The Santa Maria was anchored in the mouth of a deep river near a large Indian town.
At first, the Indians ran away in fright, but soon an armed mob assembled along the shore. Some warriors approached the Spanish ship in five dugout canoes, each carrying between 75 and 150 men. They blocked the passage out of the river.
Columbus rowed alone toward the thickest concentration of warriors "all of them naked, and stained red, some with tufts of feathers in their hands and all having javelins. I approached them and gave them some pieces of bread, demanding their javelins, which they gave me for a hawk's bell to one, a little brass ring to another and a few beads to another. In this manner they were all pacified".
In a short time, these natives traded away all their weapons.
On each of the islands Columbus visited, the Indians constantly told him about the people of Caniba, whom all the Indians dreaded.
At first Columbus identified the Caniba as the people of the Great Khan, ruler of China. He assumed the Khan sent his men among the islands to take slaves and that the Indians only imagined horror stories concerning the captors.
According to the Indians, the raiders of Caniba were the only ones in the area who used canoes with sails or bows and arrows. The Indians said the Caniba ate their captives
Columbus did not believe it.
The third island Columbus touched on during his second voyage he named TODOS LOS SANTOS.
He sent one of his captains ashore to investigate a waterfall. The man landed near an Indian village. The Indians fled and when the Spaniard entered one house, he discovered a boiling stewpot filled with human parts.
Columbus had not found the people of the Great Khan but cannibals who raided neighboring islands for food
Since the cannibals lacked refrigeration, they used a horribly ingenous method to preserve fresh meat--they butchered living persons. Beginning with the victim's legs, to hinder his escape, they sliced off only as much flesh as they planned to cook for one meal. This practice kept the victim alive, and the meat fresh, for future meals.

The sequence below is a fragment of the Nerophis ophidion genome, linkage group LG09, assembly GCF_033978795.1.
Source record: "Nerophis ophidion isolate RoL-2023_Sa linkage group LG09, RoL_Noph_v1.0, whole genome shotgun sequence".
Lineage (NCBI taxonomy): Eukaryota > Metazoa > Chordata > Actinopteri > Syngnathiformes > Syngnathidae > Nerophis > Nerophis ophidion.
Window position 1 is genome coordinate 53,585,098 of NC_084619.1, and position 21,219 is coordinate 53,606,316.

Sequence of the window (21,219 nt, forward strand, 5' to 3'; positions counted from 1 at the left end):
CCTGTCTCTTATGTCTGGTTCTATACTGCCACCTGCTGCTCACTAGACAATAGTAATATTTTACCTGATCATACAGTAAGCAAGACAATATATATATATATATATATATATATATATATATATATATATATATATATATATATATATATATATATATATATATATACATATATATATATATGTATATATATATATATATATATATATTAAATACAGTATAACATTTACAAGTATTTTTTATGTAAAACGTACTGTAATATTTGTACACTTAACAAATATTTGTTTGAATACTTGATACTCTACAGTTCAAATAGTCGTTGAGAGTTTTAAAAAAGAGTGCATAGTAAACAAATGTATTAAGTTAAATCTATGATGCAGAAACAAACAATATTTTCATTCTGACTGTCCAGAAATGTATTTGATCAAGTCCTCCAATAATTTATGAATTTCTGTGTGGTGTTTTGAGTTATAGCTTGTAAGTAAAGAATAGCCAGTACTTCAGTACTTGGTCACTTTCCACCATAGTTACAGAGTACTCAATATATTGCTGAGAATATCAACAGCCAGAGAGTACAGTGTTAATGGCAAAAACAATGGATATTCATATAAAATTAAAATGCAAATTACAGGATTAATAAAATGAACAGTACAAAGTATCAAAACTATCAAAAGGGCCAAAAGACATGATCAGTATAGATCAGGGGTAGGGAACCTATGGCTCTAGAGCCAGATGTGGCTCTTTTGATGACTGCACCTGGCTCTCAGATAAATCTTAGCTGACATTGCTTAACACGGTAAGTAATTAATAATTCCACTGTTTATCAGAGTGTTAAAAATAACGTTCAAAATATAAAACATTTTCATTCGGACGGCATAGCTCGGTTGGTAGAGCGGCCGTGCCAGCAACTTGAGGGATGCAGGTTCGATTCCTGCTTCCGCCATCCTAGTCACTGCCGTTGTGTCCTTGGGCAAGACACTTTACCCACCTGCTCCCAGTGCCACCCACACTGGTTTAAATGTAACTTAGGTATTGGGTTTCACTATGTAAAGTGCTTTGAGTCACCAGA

Columbus's orders read:
"The Admiral shall...force and compel all those who sail with him...to treat the said Indians very well and lovingly and abstain from doing them any injury."
The Indian massacre of the Spanish colony at Navidad changed that official attitude.
The Pinta, the Nina, and the Santa Maria sailed from Casrdiz in 1492; only the Pinta and Nina returned. Columbus wrecked his flagship on a coral reef off the coast of Haiti on Christmas Eve.
"But as it pleased Our Lord, at Midnight, it being a dead calm, and the sea perfectly motionless as a cup, the whole crew... went off to sleep, leaving the ship in the care of a boy," Columbus wrote in his journal. "The current carried her imperceptibly toward the shoals upon which she struck with a noise that might be heard a league off."
Columbus reported most of his crew panicked and deserted. He cut away the mast hoping to refloat the Santa Maria, but she stuck fast and opened between the ribs. Columbus went ashore and waited for dawn.
The ship was totally ravaged. Guacanagari, a local chief, welcomed the Spaniards ashore and gave them a feast of "shrimps, game and other viands."
He wept over their dilemma and consoled Columbus with a gift of a large mask," with great pieces of gold at the ears, eyes and other places...along with many jewels of the same metal..."
Columbus then "began to be convinced that Our Lord had permitted the shipwreck in order that he might choose this place for a settlement... It was a piece of good fortune and the determined will of God that the ship should be wrecked...that the Spaniards might remain."